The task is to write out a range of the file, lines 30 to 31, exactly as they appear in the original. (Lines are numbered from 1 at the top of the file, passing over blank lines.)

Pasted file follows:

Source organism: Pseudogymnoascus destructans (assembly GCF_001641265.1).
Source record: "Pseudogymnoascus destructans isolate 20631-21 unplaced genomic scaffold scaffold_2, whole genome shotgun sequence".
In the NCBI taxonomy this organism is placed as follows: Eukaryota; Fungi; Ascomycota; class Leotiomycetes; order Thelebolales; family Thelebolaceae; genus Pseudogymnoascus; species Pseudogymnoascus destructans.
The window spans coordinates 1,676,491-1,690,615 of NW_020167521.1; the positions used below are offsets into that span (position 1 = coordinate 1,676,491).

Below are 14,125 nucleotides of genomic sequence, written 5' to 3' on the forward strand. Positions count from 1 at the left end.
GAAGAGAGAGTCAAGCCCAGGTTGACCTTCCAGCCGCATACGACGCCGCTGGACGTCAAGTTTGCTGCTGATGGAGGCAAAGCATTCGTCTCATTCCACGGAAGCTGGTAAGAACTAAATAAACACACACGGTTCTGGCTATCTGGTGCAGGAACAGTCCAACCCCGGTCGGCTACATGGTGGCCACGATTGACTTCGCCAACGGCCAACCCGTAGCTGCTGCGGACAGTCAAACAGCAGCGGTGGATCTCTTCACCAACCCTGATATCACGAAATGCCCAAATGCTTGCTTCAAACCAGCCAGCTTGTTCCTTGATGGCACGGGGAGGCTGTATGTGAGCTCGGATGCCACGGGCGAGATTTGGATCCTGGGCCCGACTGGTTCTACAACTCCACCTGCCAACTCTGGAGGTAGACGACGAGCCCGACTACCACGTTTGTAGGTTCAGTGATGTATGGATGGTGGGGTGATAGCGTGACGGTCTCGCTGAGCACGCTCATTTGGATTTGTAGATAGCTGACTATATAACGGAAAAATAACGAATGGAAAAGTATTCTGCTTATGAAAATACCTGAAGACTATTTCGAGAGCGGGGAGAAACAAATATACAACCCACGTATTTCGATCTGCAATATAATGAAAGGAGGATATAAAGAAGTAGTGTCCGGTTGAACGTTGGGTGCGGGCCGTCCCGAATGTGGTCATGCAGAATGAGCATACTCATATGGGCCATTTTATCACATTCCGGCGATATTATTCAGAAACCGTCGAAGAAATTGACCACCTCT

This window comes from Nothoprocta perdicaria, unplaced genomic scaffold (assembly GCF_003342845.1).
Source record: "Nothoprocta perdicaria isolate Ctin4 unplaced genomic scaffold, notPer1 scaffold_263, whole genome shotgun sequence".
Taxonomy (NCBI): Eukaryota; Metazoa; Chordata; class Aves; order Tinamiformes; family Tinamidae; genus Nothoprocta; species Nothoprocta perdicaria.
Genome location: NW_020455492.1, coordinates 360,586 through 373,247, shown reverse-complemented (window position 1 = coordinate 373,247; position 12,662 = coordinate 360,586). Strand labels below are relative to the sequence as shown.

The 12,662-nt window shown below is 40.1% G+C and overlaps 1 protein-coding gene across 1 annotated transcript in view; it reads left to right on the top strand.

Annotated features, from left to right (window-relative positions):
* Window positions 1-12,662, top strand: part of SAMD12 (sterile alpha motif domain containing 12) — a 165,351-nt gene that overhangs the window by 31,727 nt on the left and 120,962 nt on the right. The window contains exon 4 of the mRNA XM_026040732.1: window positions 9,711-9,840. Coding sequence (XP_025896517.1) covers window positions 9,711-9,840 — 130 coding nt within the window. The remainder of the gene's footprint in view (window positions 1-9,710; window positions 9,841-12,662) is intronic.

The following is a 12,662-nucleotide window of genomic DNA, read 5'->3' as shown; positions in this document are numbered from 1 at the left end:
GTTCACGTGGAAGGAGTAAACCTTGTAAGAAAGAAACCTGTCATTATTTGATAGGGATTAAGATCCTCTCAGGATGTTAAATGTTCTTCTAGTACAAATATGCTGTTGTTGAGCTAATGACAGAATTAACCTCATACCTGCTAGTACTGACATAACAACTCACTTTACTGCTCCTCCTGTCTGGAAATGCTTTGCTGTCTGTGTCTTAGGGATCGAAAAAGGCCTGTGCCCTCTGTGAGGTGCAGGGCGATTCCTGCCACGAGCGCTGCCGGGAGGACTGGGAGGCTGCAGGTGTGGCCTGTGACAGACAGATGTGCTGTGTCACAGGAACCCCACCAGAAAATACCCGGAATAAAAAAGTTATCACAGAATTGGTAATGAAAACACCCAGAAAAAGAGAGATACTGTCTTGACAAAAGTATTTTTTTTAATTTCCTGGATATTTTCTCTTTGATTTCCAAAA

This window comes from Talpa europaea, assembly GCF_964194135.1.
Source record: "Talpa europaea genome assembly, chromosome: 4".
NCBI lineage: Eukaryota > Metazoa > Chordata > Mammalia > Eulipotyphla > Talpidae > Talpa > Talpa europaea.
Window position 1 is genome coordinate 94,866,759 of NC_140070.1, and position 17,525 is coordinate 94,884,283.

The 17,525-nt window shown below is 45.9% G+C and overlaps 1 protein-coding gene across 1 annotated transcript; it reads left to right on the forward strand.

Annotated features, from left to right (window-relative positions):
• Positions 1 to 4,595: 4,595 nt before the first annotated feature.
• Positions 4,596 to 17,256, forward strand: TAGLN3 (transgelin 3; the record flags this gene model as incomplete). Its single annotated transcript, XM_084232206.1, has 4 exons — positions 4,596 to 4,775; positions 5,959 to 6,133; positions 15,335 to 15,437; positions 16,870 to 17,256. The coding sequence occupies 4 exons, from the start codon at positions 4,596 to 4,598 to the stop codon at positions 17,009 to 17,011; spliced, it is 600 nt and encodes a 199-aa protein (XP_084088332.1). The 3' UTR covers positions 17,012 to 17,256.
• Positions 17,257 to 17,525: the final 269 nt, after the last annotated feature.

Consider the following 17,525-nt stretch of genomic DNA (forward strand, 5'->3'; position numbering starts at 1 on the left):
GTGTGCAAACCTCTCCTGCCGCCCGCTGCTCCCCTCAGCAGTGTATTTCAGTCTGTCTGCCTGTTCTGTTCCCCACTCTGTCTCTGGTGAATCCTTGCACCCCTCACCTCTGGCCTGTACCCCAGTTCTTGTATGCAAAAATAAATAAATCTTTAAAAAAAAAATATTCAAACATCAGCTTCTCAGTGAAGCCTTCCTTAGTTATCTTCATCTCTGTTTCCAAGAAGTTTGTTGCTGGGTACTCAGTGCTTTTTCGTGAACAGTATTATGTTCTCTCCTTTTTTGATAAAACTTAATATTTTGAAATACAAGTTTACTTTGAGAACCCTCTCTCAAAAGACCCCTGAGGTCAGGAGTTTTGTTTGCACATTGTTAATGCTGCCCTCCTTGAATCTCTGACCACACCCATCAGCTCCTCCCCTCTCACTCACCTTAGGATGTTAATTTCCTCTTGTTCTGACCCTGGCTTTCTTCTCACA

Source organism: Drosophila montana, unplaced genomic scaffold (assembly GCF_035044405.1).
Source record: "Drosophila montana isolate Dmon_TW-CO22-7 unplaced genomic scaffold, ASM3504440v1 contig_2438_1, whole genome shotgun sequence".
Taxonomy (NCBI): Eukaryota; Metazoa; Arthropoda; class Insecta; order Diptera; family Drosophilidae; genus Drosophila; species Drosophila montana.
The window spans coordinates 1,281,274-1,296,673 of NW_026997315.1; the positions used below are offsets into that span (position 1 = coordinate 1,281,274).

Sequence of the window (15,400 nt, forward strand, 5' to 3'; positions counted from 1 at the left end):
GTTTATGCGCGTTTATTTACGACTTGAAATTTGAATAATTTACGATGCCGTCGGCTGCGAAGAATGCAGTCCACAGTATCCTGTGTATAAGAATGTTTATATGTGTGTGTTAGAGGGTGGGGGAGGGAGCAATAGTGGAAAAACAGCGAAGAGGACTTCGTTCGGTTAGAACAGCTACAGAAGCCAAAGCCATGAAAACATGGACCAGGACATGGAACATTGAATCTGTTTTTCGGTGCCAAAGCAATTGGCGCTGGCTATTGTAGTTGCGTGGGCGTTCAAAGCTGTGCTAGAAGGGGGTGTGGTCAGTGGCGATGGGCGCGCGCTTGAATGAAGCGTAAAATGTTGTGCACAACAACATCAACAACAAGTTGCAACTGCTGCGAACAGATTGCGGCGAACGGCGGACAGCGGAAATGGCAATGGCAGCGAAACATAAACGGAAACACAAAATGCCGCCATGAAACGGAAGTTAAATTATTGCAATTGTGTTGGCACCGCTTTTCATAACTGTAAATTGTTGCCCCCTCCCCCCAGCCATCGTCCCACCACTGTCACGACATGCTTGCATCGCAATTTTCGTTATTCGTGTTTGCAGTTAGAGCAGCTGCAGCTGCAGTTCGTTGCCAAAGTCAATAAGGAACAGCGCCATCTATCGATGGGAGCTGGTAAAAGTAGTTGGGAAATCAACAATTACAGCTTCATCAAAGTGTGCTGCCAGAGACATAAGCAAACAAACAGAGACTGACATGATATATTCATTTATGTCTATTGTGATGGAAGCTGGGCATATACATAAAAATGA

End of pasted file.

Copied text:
The window spans coordinates 1,281,274-1,296,673 of NW_026997315.1; the positions used below are offsets into that span (position 1 = coordinate 1,281,274).

Sequence of the window (15,400 nt, forward strand, 5' to 3'; positions counted from 1 at the left end):